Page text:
The logistical challenges faced by international automakers are myriad, thanks to the globalized nature of the supply chain. Parts, tools and materials come from all over the world and must be constantly tracked, resulting in a slow, labour-intensive process that takes its toll on the bottom line.
Today, as automakers seek to leverage artificial intelligence for their self-driving vehicles, so too do they look for ways to use AI in their logistics processes in an effort to streamline operations and reduce costs.
Case in point: MLaaS is currently being used by a leading automaker to track and document the tools used in its manufacturing process. Previously, the client employed an eight-step procurement and documentation process wherein purchasers, suppliers and procurement staff engaged in a time-consuming exchange that had changed little in decades. The result was a system that while accurate, was very slow and ripe for technological disruption.
MLaaS was approached by the client to explore the possibility of introducing AI into this process. After some initial analysis, we identified three steps in which AI could make significant improvement:
The first step is for the supplier to email images of the tool and label to the client prior to shipping the tool. The client must confirm that a label is present in the image.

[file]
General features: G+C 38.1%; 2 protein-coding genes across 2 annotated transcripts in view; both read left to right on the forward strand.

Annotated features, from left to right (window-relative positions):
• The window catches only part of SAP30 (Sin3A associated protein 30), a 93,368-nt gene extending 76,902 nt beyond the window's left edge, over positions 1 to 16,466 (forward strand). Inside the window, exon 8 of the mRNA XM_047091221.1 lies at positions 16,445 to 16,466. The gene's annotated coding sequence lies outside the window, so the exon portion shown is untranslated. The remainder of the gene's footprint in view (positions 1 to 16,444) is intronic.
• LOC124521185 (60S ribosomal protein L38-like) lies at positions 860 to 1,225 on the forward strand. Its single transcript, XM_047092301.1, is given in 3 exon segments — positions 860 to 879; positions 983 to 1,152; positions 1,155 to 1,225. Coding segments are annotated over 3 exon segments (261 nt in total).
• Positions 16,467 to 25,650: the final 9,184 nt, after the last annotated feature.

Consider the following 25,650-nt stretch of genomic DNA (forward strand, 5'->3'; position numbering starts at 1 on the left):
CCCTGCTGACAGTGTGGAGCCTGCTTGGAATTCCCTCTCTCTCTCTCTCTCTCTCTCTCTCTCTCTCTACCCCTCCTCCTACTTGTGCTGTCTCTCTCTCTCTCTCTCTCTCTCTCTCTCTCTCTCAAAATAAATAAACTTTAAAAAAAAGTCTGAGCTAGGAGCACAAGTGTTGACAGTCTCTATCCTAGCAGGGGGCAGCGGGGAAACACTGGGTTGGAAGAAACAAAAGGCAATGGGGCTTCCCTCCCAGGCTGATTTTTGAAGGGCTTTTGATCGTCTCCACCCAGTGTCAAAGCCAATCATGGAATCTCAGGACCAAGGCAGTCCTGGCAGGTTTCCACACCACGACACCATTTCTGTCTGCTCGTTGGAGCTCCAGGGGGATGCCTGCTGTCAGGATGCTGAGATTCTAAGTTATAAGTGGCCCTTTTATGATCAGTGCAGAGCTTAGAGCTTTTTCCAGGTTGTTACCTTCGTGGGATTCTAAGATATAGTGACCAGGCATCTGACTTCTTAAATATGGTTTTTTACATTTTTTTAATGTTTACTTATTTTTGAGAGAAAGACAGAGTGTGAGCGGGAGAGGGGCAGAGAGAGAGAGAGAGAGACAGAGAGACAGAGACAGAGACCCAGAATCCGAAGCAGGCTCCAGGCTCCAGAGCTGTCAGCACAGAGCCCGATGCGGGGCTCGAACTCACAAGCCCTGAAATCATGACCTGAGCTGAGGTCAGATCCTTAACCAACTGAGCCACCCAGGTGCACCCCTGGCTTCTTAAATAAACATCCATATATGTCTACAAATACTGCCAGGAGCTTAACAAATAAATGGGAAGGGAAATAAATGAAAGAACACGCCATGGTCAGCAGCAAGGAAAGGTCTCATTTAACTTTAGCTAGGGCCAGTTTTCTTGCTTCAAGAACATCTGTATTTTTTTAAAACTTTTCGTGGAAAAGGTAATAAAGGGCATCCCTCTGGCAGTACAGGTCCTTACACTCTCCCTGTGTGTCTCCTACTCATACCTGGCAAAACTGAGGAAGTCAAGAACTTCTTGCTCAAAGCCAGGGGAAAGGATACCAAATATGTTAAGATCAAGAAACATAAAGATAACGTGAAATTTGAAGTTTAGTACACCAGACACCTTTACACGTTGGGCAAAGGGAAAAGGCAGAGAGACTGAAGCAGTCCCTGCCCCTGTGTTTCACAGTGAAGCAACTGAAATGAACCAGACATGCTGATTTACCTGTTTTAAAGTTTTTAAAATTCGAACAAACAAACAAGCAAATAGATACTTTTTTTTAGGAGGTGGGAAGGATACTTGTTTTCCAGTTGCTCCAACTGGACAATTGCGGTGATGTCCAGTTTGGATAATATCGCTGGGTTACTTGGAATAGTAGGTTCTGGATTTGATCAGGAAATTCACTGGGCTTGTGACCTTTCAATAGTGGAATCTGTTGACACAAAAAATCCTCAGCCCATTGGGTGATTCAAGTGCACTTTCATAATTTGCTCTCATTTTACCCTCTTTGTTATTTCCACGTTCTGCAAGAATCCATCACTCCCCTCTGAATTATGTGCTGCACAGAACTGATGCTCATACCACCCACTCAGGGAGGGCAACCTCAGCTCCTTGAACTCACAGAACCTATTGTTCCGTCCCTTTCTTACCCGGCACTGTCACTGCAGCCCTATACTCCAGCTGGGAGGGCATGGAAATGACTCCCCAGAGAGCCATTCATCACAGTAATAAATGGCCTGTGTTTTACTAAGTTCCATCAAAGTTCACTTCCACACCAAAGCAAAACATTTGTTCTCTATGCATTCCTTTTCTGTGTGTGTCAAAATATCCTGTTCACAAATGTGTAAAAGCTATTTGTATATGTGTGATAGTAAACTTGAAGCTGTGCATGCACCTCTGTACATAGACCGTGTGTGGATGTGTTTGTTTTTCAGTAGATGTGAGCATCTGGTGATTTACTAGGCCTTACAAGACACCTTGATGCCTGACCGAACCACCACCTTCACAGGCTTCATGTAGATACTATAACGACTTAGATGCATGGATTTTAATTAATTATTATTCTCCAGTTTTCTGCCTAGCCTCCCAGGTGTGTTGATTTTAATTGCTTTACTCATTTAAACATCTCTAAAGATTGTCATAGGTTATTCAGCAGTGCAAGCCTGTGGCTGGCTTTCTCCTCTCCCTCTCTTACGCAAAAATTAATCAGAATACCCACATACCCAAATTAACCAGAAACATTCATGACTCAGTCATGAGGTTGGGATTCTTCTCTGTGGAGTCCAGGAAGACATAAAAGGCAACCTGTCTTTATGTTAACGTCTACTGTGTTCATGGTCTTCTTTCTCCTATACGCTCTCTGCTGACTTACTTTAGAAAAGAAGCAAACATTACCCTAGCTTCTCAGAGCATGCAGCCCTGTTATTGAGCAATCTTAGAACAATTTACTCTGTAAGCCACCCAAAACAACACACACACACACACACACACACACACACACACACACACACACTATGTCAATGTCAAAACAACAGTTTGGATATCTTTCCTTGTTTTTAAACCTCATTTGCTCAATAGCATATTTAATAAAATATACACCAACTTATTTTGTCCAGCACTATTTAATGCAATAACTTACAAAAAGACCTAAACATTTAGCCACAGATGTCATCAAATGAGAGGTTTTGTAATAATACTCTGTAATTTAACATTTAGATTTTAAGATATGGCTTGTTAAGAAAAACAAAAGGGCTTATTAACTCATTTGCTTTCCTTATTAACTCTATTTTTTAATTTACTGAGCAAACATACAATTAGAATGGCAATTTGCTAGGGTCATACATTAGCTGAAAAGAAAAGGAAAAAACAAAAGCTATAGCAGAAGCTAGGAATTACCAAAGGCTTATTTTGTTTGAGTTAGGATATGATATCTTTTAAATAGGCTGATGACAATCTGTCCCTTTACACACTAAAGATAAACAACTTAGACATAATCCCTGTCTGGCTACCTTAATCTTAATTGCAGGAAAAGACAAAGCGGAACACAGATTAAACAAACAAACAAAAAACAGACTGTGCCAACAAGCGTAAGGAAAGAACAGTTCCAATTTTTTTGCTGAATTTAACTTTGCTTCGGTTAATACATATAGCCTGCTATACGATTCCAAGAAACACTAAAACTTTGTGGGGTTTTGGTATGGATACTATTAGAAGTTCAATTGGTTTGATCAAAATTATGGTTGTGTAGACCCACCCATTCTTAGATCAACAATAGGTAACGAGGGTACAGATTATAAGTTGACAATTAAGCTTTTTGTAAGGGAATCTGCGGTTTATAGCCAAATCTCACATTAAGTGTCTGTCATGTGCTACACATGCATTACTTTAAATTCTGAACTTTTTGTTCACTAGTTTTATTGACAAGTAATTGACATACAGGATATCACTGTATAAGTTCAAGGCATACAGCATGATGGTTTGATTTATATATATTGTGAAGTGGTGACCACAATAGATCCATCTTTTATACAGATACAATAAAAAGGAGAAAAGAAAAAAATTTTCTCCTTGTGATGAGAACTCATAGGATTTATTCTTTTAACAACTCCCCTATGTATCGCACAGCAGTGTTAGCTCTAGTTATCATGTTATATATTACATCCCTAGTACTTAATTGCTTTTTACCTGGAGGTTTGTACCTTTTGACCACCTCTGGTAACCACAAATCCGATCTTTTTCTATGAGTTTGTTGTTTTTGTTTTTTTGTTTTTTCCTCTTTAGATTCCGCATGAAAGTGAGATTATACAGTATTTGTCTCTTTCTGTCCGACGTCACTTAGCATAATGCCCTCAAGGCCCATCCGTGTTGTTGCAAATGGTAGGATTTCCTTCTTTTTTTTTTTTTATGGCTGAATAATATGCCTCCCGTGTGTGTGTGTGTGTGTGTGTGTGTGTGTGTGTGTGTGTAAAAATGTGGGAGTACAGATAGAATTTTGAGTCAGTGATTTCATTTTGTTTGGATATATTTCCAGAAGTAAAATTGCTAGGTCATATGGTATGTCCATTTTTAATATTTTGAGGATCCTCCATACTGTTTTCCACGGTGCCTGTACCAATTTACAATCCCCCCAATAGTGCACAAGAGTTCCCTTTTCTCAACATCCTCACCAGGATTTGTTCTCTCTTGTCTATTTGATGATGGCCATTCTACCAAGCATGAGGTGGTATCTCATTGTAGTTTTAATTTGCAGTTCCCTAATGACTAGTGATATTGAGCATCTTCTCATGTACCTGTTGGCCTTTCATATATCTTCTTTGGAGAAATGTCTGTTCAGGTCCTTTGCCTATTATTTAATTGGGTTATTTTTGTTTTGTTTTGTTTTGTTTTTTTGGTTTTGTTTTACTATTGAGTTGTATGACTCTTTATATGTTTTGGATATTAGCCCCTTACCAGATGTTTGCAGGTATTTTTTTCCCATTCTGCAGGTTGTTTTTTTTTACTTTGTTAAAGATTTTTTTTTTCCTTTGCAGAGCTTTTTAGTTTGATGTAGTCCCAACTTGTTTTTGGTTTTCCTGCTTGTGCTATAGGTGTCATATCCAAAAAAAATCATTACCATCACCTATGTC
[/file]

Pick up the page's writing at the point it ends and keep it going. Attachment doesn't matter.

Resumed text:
MLaaS built a model from a dataset of images of tools and labels so that the system can employ optical recognition and confirm the presence of a label in seconds via a mobile app. If the label is not visible, the tool does not ship.
Upon the tool’s arrival, the client verifies that the details in the label are accurate and that it is on the correct tool, and that the label conforms to the client’s data standards.
This is a laborious process that requires cross-referencing the characters on the label to a database, and visually confirming that the label is on the correct tool. This must be done manually, and takes a significant amount of time to perform.
Using deep learning, MLaaS performs optical character recognition to verify the label information, and employs 3D imaging to verify that the tool in question is the correct one.
This is done in seconds, saving hours of labour and catching any errors or anomalies early.
The final challenge involves classifying the tool within the client’s database. The client clusters its tools into three levels, with levels 1 and 2 used as guidelines while level 3 describes the exact tool as part of the database. The was done manually and takes considerable time to complete.
MLaaS performs tool classification quickly and accurately, alerting the client that they’ve got the correct tool, or that a mistake has been made somewhere along the way.
To date, the introduction of MLaaS into the logistics process of the client has resulted in considerably shorter times from start to end. Errors are identified much more quickly, and far less time is spent manually checking databases or poring over images.
Instead of an in-house effort in which the client hired AI experts to build a custom solution from the ground up, MLaaS provided the technology and talent required to achieve the client’s results rapidly, accurately and with considerable cost savings.